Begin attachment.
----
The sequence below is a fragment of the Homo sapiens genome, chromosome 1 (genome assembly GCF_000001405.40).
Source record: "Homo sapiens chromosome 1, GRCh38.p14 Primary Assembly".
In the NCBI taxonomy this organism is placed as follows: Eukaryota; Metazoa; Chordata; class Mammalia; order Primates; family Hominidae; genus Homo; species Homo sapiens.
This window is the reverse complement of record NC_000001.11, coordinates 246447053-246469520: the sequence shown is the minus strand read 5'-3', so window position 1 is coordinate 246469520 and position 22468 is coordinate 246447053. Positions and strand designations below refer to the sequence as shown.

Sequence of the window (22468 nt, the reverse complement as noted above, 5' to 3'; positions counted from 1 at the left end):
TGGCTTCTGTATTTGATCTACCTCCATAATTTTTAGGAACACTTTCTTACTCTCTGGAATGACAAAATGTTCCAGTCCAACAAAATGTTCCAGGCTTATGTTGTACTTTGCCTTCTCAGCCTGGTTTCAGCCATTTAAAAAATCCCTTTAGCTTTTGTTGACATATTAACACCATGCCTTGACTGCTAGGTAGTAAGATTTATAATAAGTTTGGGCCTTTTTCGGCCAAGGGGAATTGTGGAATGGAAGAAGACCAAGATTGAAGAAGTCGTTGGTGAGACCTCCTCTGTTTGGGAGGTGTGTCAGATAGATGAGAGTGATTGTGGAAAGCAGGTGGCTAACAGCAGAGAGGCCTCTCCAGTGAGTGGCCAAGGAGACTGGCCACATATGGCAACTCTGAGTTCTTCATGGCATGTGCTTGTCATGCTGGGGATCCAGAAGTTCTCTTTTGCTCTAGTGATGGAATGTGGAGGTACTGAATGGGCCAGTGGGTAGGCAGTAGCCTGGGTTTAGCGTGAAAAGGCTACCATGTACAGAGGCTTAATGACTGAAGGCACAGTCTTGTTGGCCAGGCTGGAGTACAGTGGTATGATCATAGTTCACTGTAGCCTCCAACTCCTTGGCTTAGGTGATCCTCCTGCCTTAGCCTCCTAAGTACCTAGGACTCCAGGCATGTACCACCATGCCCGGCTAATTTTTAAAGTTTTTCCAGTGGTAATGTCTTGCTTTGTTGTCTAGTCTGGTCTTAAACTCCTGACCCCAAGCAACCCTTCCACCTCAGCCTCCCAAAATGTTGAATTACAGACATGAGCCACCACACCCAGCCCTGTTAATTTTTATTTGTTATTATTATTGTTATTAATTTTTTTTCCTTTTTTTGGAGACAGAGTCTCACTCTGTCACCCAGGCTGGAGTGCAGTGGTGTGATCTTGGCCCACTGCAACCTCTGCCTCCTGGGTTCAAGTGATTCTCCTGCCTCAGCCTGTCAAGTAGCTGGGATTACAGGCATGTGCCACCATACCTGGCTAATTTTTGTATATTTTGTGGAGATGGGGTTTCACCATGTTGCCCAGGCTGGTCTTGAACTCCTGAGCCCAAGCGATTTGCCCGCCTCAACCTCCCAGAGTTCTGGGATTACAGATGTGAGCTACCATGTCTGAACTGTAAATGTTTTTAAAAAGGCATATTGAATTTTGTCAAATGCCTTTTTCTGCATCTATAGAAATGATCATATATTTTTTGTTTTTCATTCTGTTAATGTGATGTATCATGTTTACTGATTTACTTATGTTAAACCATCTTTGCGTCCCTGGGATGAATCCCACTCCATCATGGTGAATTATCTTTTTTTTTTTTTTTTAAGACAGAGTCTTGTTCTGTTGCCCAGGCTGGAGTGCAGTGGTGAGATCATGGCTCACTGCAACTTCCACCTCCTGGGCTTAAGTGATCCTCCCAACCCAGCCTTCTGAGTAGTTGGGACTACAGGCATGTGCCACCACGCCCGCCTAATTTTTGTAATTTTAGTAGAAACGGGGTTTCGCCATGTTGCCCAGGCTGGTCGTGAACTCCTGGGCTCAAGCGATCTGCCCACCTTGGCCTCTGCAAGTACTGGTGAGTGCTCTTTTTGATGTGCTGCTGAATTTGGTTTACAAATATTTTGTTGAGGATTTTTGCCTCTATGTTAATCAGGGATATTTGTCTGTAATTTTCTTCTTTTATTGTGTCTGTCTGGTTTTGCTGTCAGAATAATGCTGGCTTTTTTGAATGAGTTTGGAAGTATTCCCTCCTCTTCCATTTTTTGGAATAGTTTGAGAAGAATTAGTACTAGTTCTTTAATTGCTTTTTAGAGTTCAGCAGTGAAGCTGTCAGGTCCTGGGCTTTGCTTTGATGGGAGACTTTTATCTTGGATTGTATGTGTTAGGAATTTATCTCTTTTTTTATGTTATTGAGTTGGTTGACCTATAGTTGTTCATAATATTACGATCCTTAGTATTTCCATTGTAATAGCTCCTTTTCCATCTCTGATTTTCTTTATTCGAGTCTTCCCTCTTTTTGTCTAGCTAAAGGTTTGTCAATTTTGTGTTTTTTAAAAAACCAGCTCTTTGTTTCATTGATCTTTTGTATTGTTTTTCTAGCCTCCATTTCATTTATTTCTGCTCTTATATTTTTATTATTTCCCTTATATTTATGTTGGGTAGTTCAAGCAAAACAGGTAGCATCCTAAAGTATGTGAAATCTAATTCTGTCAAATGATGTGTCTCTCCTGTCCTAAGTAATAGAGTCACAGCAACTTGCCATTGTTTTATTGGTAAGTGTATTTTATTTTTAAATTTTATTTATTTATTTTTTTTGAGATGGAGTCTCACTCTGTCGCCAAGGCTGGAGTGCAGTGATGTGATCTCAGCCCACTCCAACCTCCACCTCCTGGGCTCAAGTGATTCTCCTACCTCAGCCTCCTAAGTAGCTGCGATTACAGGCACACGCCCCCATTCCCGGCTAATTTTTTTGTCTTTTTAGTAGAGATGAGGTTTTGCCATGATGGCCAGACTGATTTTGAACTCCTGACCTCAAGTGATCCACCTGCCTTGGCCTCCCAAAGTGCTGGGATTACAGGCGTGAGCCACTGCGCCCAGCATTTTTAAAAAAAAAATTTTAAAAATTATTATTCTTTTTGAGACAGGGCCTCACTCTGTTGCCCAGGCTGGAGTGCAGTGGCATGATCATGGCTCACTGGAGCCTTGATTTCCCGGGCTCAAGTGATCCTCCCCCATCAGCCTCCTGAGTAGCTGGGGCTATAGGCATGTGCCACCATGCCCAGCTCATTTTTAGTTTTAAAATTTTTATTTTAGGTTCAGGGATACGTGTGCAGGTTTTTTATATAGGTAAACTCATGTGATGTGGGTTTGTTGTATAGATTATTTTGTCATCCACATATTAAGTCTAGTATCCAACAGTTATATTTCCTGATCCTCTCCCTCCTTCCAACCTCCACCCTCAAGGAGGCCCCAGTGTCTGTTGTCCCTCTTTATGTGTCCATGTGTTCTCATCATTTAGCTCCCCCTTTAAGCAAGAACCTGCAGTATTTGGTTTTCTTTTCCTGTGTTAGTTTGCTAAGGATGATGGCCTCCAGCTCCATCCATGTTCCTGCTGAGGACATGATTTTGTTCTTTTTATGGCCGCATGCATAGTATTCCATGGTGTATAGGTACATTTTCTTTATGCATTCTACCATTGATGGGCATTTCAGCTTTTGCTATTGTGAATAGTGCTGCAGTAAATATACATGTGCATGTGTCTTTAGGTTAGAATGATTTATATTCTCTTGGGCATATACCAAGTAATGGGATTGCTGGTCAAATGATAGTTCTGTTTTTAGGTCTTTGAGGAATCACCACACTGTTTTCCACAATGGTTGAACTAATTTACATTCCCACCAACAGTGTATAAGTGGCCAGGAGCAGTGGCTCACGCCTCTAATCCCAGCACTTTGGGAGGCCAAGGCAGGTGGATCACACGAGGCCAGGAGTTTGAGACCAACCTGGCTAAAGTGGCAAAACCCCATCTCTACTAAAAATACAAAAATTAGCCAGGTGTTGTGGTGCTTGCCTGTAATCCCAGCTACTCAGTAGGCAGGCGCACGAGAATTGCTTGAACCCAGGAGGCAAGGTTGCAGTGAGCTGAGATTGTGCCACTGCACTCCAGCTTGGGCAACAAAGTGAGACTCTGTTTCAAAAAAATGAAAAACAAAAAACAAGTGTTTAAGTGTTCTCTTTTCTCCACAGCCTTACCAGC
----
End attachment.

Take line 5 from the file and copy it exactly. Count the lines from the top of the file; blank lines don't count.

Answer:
Sequence of the window (22468 nt, the reverse complement as noted above, 5' to 3'; positions counted from 1 at the left end):